- Pagliarini D.J. et al. 2008. Cell. 134: 112-23. PubMed ID: 18614015
- Patel K. et al. 2012. Molecular Genetics and Metabolism. 105: 34-43. PubMed ID: 22079328
- Rahman S. 2015. Nuclear Gene-Encoded Leigh Syndrome Overview. In: Pagon RA, Adam MP, Bird TD, Dolan CR, Fong C-T, and Stephens K, editors. GeneReviews(®), Seattle (WA): University of Washington, Seattle. PubMed ID: 26425749
- Rahman S. et al. 1996. Annals of Neurology. 39: 343-51. PubMed ID: 8602753
- Ronchi D. et al. 2011. Biochemical and Biophysical Research Communications. 412: 245-8. PubMed ID: 21819970
- Ruhoy I.S., Saneto R.P. 2014. The Application of Clinical Genetics. 7: 221-34. PubMed ID: 25419155
- Wedatilake Y. et al. 2013. Orphanet Journal of Rare Diseases. 8: 96. PubMed ID: 23829769
- Zhu Z. et al. 1998. Nature Genetics. 20: 337-43. PubMed ID: 9843204
Bi-Directional Sanger Sequencing
Nomenclature for sequence variants was from the Human Genome Variation Society (http://www.hgvs.org). As required, DNA is extracted from the patient specimen. PCR is used to amplify the indicated exons plus additional flanking non-coding sequence. After cleaning of the PCR products, cycle sequencing is carried out using the ABI Big Dye Terminator v.3.0 kit. Products are resolved by electrophoresis on an ABI 3730xl capillary sequencer. In most cases, sequencing is performed in both forward and reverse directions; in some cases, sequencing is performed twice in either the forward or reverse directions. In nearly all cases, the full coding region of each exon as well as 10 bases of non-coding DNA flanking the exon are sequenced.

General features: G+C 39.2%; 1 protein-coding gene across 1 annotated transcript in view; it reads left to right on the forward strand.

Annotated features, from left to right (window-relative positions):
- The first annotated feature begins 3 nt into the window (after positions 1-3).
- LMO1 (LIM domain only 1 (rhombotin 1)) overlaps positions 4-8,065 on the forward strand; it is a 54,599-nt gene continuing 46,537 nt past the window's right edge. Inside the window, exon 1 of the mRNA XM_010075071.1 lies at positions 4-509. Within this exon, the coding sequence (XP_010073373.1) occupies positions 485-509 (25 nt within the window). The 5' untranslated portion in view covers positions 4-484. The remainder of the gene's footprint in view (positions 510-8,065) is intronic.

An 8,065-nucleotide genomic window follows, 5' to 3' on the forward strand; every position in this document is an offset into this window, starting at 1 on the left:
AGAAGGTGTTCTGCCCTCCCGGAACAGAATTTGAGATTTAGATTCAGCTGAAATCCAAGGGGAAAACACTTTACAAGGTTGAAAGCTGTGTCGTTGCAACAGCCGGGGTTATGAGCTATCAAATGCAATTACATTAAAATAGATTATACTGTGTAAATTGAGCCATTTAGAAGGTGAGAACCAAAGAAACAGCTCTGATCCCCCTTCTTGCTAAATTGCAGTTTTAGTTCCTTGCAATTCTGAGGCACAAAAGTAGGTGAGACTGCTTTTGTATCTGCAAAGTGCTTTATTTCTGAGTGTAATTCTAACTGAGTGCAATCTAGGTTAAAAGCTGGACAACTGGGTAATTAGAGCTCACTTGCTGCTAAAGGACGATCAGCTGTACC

As of February 2018, we compared 26.8 Mb of Sanger DNA sequence generated at PreventionGenetics to NextGen sequence generated in other labs. We detected only 4 errors in our Sanger sequences, and these were all due to allele dropout during PCR. For Proficiency Testing, both external and internal, in the 14 years of our lab operation we have Sanger sequenced roughly 14,300 PCR amplicons. Only one error has been identified, and this was an error in analysis of sequence data.
Our Sanger sequencing is capable of detecting virtually all nucleotide substitutions within the PCR amplicons. Similarly, we detect essentially all heterozygous or homozygous deletions within the amplicons. Homozygous deletions which overlap one or more PCR primer annealing sites are detectable as PCR failure. Heterozygous deletions which overlap one or more PCR primer annealing sites are usually not detected (see Analytical Limitations). All heterozygous insertions within the amplicons up to about 100 nucleotides in length appear to be detectable. Larger heterozygous insertions may not be detected. All homozygous insertions within the amplicons up to about 300 nucleotides in length appear to be detectable. Larger homozygous insertions may masquerade as homozygous deletions (PCR failure).
In exons where our sequencing did not reveal any variation between the two alleles, we cannot be certain that we were able to PCR amplify both of the patient’s alleles. Occasionally, a patient may carry an allele which does not amplify, due for example to a deletion or a large insertion. In these cases, the report contains no information about the second allele.
Similarly, our sequencing tests have almost no power to detect duplications, triplications, etc. of the gene sequences.
In most cases, only the indicated exons and roughly 10 bp of flanking non-coding sequence on each side are analyzed. Test reports contain little or no information about other portions of the gene, including many regulatory regions.